Even if you don’t know the name, you have probably seen an XLR connector before. XLR cables are an electrical connector that is most commonly used for professional audio and video (AV) applications. They also have limited application in both industrial AV equipment and medical video technology.

Created back in the 1950s by the Cannon Electric Company, it has been around as the primary solution for both digital and analog connections as it relates to amplifiers, microphones, mixing consoles, and other audio devices. Read on to find out more about this versatile cable.

The Construction of an XLR Cable

In order to better understand XLR cables, it helps to know more about their construction and technological applications. These connectors have a latch that locks into place, ensuring a secure connection that won’t be accidentally disconnected. This is incredibly useful for live events or large installations where movement and mechanical stress can compromise other cable types.

There are three pins that carry the balanced signal. The configuration helps to minimize noise and interference, which creates a cleaner audio transmission. Pin 1 is the shield or ground pin, basically giving electrical noise a path to be discharged safely. The second pin is the “hot” or positive audio signal while the third pin is the “cold” or negative signal.

XLR Cable Considerations to Make

If you need to use XLR connections, then it is important to know that they require balanced cables in order to take advantage of their full noise-rejection abilities. Balanced cables have the aforementioned positive, negative, and shield conductors. This type of cable helps to ensure that the signal is transmitted properly and that any potential interference is drastically reduced or removed.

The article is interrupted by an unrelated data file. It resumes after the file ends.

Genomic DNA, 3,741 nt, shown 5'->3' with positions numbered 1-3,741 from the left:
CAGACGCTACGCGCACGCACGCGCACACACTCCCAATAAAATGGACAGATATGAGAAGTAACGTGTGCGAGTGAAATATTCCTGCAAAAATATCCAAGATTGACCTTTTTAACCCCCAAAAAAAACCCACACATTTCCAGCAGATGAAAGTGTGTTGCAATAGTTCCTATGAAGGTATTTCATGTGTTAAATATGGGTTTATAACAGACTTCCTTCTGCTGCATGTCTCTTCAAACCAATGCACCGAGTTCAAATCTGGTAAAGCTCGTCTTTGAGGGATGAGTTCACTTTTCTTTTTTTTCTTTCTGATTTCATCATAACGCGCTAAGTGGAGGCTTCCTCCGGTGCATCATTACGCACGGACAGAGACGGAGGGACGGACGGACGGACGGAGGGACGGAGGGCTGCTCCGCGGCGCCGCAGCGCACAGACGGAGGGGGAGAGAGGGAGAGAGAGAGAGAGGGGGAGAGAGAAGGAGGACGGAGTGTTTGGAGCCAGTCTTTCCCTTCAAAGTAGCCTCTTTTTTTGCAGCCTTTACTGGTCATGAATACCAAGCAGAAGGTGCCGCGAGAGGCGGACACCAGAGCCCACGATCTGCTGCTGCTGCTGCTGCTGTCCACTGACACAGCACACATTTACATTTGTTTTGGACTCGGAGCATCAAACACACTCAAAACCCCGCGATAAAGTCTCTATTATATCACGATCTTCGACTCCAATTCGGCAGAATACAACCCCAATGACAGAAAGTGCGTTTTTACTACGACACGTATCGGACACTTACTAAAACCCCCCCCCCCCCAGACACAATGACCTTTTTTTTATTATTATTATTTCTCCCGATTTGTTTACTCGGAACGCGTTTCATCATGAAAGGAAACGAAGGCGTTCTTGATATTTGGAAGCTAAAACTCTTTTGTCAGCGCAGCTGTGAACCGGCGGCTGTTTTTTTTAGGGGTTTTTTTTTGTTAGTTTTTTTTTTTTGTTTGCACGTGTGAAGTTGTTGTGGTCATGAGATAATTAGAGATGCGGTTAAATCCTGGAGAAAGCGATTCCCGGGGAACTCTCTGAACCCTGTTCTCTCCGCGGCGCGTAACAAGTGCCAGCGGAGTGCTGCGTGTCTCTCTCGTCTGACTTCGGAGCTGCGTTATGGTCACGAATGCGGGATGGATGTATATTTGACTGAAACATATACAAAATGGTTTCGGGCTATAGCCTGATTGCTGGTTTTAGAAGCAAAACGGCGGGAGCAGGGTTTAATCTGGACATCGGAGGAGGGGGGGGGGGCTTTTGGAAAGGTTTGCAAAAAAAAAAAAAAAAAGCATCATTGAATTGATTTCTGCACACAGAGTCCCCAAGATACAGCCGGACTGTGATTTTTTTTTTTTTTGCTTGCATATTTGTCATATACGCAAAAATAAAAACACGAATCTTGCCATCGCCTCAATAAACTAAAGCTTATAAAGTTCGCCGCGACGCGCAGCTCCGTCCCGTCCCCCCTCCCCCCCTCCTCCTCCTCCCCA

To give you a better idea of how vital XLR cables are to the audio industry, it was inducted into the Technology Hall of Fame in 2008 by the Mix Foundation for Excellence in Audio. If that doesn’t show you how valuable these cables can be, nothing else will.

Applications and Markets

XLR cables are fantastic because they are versatile and apply to many markets. You will find XLR cables in the military and aerospace, medical, industrial, and consumer markets. In the entertainment industry, you will find XLR cables being used for equipment like amplifiers, television equipment, stage lighting, synthesizers, and all sorts of stage rigging.

Both the XLR-4 and XLR-5 connectors are used for AV applications where additional connections are required. Think of intercom or steroid audio systems. A four-pin version will be used with video and film equipment because it provides power as well.

In some instances, you will find a five-pin XLR connector. These are ideal for digital lighting control and are also used for military audio and headset applications in the aviation industry.

Construction Notes

XLR cables come in two varieties: snap-on and push-on. The snap-on is probably more ideal for situations where interference can lead to a sudden disconnection. Size circumference can differ but, for the most part, the widest point is roughly 60mm. A three-pin connector tends to go with control and lighting equipment. It is great because it reduces potential damage to that equipment against issues when using a 48-volt power source.

If you work with video or audio equipment in any way, you know all about XLR cables. They are tremendously valuable and ensure that the signal being transmitted remains as high-quality as can be. They are relatively affordable, easy to use, and so versatile that having a few of them on hand will likely turn out to be beneficial in some way, shape, or form.